Once out of college and onto the dropship of adult life I found community in a game called World of Warcraft. Like most departing from college, my friends and I had been dispersed across the country. One way we stayed together was to hang out and kill murlocs in the virtual world of Azeroth (insert murloc gurgling sound). For those of you not familiar with WoW, it’s an online game that is filled with real people playing trolls and paladins and other fantasy types. There were many late nights of raiding, or just talking about raiding. We built a guild with a website. We farmed items and put them in a bank for our members to utilize to play advanced end-game content. We were a fellowship of gamers. A collective in search of the same goals: to beat bosses…really really fun (not important) goals.
Being silly and having fun is why we play games!
Getting in the gameHow I got into the gaming industry
You can imagine my response when I got a phone call from a previous colleague asking if I wanted to join them at Electronic Arts. I was ecstatic! But, my WoW days ended as my friends started to drop in to life and do adulting things, like have kids or take responsibility for their careers. I had done the same, and my gaming days were a little distant. I’d pursued and completed my master’s degree in New York and soon after moved to LA. Then the Bay Area to work in tech. I no longer had time to consume video games, at least I thought. I said yes to come to EA—here was no thought, I knew I wanted to Skate or Die.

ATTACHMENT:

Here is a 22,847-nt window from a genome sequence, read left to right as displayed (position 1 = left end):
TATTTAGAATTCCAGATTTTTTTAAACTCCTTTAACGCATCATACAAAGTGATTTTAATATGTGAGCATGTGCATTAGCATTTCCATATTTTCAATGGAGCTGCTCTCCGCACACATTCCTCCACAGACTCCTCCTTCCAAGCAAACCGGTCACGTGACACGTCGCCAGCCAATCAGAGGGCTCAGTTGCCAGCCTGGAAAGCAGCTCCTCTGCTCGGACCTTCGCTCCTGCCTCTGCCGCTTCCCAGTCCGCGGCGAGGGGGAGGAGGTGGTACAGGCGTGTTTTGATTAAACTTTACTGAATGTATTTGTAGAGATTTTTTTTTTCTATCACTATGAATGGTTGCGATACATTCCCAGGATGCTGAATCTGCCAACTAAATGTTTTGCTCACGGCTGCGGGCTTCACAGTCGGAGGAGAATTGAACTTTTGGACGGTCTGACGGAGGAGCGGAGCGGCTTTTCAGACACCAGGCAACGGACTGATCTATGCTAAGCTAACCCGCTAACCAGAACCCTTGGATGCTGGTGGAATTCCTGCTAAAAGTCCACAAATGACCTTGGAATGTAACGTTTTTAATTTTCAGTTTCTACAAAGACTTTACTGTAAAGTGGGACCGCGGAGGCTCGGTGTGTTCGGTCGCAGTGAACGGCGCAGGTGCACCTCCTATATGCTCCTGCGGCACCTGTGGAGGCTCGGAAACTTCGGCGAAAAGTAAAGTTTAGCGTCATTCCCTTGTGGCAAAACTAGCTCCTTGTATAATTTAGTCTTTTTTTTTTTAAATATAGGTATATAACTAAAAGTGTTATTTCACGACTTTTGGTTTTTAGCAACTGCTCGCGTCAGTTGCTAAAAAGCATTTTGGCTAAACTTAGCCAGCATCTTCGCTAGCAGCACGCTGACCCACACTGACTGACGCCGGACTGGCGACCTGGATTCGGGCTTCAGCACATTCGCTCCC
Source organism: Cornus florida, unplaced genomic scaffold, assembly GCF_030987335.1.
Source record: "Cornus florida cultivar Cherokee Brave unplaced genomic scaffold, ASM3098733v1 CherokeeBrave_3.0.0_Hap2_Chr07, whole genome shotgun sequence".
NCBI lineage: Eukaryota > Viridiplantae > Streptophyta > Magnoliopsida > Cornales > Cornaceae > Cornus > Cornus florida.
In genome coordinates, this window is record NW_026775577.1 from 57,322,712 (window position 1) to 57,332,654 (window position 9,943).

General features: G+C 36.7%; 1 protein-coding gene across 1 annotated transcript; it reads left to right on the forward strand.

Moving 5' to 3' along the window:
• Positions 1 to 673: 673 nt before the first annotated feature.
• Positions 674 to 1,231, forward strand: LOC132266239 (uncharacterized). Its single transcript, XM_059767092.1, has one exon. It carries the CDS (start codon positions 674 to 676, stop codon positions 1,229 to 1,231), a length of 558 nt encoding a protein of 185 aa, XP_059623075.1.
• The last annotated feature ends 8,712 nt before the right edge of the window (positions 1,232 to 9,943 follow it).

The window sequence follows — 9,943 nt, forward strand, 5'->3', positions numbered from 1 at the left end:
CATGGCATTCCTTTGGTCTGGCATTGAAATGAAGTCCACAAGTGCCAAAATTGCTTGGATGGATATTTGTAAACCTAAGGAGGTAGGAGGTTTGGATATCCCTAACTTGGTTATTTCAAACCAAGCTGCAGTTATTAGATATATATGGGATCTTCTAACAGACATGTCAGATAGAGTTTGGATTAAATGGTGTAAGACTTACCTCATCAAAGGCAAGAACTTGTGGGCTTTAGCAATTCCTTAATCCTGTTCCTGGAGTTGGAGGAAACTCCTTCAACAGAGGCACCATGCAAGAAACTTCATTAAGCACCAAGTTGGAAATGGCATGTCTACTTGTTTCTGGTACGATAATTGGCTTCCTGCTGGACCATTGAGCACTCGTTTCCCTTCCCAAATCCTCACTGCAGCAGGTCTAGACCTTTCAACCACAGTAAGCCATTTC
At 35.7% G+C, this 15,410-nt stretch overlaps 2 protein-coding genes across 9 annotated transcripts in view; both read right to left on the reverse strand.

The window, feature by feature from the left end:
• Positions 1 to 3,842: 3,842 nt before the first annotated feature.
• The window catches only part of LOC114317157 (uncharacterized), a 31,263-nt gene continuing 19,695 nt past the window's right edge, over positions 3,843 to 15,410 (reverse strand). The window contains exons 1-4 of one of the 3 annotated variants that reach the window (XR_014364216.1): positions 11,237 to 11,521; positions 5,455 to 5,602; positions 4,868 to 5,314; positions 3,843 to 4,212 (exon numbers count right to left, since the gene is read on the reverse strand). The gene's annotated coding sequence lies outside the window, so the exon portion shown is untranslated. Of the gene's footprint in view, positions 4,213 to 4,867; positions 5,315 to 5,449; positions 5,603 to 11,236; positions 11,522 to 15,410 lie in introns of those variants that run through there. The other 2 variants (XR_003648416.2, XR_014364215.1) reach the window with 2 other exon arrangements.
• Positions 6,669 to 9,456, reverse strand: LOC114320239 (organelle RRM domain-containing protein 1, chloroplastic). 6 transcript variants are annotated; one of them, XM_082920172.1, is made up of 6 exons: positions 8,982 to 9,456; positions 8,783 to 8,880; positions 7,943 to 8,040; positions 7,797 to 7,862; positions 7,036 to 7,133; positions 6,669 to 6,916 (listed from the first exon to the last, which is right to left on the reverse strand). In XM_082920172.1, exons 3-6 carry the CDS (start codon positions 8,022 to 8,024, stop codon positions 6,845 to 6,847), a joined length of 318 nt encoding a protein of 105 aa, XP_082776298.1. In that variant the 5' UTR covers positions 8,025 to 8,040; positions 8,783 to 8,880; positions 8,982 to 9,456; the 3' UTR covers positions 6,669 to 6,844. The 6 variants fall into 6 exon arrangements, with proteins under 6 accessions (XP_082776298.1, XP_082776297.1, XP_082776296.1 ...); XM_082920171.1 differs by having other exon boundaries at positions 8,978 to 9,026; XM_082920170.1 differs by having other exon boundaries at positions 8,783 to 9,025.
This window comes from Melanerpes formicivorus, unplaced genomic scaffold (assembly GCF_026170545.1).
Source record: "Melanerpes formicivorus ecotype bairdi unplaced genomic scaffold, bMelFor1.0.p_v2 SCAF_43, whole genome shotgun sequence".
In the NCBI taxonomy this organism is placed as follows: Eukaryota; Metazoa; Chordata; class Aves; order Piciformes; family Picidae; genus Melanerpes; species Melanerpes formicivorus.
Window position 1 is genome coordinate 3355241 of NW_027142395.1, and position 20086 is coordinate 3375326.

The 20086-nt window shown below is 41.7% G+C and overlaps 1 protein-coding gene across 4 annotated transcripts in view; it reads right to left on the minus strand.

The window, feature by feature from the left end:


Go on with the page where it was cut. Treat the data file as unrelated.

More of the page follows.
My friends that played WoW were my community. We still kept in touch. Nowadays that meant texting each other, but we stayed in touch nonetheless.
Subsequently, my wife, my 6 month old son, and I moved back to Los Angeles and settled in. I started soon after at EA as an Editor-in-Chief, Editorial Strategist. A fancy title but simple task, I supported the editorial and content teams in strategy and product implementation. That meant things like gettingdata for articles from developers and amiplifying content through Google’s AMP program.
Ripping and dippingWhat we made